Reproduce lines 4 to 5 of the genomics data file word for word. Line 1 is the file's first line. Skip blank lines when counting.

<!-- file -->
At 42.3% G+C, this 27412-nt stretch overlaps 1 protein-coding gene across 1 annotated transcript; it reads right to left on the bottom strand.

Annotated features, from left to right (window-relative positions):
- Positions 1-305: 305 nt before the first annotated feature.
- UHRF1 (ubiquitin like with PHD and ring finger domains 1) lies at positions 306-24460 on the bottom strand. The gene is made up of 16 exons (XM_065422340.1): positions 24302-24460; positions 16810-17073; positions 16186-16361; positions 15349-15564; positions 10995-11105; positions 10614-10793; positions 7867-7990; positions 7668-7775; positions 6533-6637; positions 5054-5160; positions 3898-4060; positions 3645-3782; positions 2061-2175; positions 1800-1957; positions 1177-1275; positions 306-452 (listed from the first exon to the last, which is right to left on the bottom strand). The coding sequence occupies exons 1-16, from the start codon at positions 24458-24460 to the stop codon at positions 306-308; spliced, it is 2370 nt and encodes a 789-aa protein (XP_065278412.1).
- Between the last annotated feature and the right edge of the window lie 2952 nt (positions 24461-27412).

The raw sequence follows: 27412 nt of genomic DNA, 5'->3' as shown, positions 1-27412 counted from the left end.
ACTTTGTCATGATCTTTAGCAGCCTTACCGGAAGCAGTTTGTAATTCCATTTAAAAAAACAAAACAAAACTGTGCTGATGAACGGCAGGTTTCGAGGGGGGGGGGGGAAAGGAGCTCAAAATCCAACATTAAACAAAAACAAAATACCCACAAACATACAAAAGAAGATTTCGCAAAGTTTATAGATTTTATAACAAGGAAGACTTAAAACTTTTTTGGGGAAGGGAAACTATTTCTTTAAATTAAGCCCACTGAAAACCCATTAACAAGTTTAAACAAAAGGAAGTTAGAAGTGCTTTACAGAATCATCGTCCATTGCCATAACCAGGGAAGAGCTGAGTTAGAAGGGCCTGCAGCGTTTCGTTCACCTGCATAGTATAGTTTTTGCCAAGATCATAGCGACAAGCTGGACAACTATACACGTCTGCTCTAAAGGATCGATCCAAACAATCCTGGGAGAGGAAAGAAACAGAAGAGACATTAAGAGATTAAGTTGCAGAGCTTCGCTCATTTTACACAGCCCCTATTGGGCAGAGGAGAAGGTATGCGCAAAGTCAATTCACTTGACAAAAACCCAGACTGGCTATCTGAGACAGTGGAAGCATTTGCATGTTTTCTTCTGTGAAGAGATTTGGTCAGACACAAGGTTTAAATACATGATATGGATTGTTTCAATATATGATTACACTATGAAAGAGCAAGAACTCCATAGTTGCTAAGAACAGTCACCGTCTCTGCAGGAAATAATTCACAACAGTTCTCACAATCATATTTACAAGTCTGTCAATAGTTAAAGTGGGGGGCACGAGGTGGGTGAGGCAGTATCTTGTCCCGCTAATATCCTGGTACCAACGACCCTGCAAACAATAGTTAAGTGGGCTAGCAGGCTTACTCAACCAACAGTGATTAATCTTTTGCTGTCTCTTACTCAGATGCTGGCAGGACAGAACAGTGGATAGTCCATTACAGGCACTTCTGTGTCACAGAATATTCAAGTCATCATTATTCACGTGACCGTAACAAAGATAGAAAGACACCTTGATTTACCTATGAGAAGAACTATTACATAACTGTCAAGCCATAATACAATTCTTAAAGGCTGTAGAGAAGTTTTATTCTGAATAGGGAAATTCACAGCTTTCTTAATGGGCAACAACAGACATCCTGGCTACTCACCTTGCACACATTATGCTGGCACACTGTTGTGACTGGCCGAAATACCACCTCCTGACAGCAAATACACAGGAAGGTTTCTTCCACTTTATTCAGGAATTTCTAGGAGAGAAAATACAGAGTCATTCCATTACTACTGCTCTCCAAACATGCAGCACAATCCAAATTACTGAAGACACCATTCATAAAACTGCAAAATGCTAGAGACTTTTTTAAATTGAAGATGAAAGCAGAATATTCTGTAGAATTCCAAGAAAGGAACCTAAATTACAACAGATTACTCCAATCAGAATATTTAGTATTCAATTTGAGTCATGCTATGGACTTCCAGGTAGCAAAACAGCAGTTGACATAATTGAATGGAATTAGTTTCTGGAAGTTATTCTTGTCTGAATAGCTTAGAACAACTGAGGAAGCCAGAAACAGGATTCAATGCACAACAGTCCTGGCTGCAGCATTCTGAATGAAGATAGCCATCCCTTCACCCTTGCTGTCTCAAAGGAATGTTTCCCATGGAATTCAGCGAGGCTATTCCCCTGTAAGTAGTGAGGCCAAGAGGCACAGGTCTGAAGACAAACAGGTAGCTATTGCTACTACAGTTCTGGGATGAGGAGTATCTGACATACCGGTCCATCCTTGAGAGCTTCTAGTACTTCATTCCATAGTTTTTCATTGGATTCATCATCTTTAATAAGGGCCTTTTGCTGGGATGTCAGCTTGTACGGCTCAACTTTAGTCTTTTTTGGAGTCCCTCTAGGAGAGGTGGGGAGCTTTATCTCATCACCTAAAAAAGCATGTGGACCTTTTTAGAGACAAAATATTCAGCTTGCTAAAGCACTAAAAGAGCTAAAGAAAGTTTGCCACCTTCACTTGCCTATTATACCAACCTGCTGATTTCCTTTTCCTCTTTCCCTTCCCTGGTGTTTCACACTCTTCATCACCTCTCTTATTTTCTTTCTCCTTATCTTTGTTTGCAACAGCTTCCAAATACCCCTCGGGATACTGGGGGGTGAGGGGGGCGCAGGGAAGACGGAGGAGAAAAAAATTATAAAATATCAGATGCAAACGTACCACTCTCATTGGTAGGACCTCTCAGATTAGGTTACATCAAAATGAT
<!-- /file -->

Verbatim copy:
- UHRF1 (ubiquitin like with PHD and ring finger domains 1) lies at positions 306-24460 on the bottom strand. The gene is made up of 16 exons (XM_065422340.1): positions 24302-24460; positions 16810-17073; positions 16186-16361; positions 15349-15564; positions 10995-11105; positions 10614-10793; positions 7867-7990; positions 7668-7775; positions 6533-6637; positions 5054-5160; positions 3898-4060; positions 3645-3782; positions 2061-2175; positions 1800-1957; positions 1177-1275; positions 306-452 (listed from the first exon to the last, which is right to left on the bottom strand). The coding sequence occupies exons 1-16, from the start codon at positions 24458-24460 to the stop codon at positions 306-308; spliced, it is 2370 nt and encodes a 789-aa protein (XP_065278412.1).
- Between the last annotated feature and the right edge of the window lie 2952 nt (positions 24461-27412).